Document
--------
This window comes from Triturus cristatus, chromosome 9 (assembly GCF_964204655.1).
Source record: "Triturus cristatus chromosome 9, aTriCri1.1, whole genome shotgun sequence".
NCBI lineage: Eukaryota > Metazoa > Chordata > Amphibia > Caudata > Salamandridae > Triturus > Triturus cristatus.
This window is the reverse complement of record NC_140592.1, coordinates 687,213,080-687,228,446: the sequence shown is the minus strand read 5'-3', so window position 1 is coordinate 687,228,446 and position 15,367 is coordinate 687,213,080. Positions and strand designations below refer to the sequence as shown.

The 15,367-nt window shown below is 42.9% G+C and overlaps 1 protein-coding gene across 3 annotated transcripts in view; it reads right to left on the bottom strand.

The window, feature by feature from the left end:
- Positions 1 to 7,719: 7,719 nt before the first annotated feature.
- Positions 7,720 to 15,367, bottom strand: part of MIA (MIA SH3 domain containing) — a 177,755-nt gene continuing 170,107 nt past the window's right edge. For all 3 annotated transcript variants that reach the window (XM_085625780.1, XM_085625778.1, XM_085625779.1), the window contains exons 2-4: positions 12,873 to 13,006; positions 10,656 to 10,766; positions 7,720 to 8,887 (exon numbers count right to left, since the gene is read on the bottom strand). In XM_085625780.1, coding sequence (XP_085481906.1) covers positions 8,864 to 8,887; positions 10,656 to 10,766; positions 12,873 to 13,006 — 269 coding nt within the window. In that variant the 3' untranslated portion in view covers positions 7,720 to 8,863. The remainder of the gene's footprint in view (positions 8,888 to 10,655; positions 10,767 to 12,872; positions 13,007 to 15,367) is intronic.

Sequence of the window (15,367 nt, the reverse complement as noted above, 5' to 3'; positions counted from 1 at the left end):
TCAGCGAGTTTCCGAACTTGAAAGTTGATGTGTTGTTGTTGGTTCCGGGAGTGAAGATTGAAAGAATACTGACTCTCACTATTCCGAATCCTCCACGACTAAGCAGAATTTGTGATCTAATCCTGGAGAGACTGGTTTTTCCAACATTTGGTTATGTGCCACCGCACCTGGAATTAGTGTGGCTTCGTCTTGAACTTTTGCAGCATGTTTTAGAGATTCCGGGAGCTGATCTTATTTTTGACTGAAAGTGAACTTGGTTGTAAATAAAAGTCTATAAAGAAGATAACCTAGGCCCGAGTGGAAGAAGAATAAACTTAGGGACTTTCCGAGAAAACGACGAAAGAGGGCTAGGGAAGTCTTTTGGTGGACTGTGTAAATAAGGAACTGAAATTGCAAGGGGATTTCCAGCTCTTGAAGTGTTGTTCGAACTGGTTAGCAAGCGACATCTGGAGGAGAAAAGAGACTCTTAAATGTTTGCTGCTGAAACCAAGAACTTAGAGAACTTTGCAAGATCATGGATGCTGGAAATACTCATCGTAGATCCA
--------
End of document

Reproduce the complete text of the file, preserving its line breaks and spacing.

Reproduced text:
This window comes from Triturus cristatus, chromosome 9 (assembly GCF_964204655.1).
Source record: "Triturus cristatus chromosome 9, aTriCri1.1, whole genome shotgun sequence".
NCBI lineage: Eukaryota > Metazoa > Chordata > Amphibia > Caudata > Salamandridae > Triturus > Triturus cristatus.
This window is the reverse complement of record NC_140592.1, coordinates 687,213,080-687,228,446: the sequence shown is the minus strand read 5'-3', so window position 1 is coordinate 687,228,446 and position 15,367 is coordinate 687,213,080. Positions and strand designations below refer to the sequence as shown.

The 15,367-nt window shown below is 42.9% G+C and overlaps 1 protein-coding gene across 3 annotated transcripts in view; it reads right to left on the bottom strand.

The window, feature by feature from the left end:
- Positions 1 to 7,719: 7,719 nt before the first annotated feature.
- Positions 7,720 to 15,367, bottom strand: part of MIA (MIA SH3 domain containing) — a 177,755-nt gene continuing 170,107 nt past the window's right edge. For all 3 annotated transcript variants that reach the window (XM_085625780.1, XM_085625778.1, XM_085625779.1), the window contains exons 2-4: positions 12,873 to 13,006; positions 10,656 to 10,766; positions 7,720 to 8,887 (exon numbers count right to left, since the gene is read on the bottom strand). In XM_085625780.1, coding sequence (XP_085481906.1) covers positions 8,864 to 8,887; positions 10,656 to 10,766; positions 12,873 to 13,006 — 269 coding nt within the window. In that variant the 3' untranslated portion in view covers positions 7,720 to 8,863. The remainder of the gene's footprint in view (positions 8,888 to 10,655; positions 10,767 to 12,872; positions 13,007 to 15,367) is intronic.

Sequence of the window (15,367 nt, the reverse complement as noted above, 5' to 3'; positions counted from 1 at the left end):
TCAGCGAGTTTCCGAACTTGAAAGTTGATGTGTTGTTGTTGGTTCCGGGAGTGAAGATTGAAAGAATACTGACTCTCACTATTCCGAATCCTCCACGACTAAGCAGAATTTGTGATCTAATCCTGGAGAGACTGGTTTTTCCAACATTTGGTTATGTGCCACCGCACCTGGAATTAGTGTGGCTTCGTCTTGAACTTTTGCAGCATGTTTTAGAGATTCCGGGAGCTGATCTTATTTTTGACTGAAAGTGAACTTGGTTGTAAATAAAAGTCTATAAAGAAGATAACCTAGGCCCGAGTGGAAGAAGAATAAACTTAGGGACTTTCCGAGAAAACGACGAAAGAGGGCTAGGGAAGTCTTTTGGTGGACTGTGTAAATAAGGAACTGAAATTGCAAGGGGATTTCCAGCTCTTGAAGTGTTGTTCGAACTGGTTAGCAAGCGACATCTGGAGGAGAAAAGAGACTCTTAAATGTTTGCTGCTGAAACCAAGAACTTAGAGAACTTTGCAAGATCATGGATGCTGGAAATACTCATCGTAGATCCA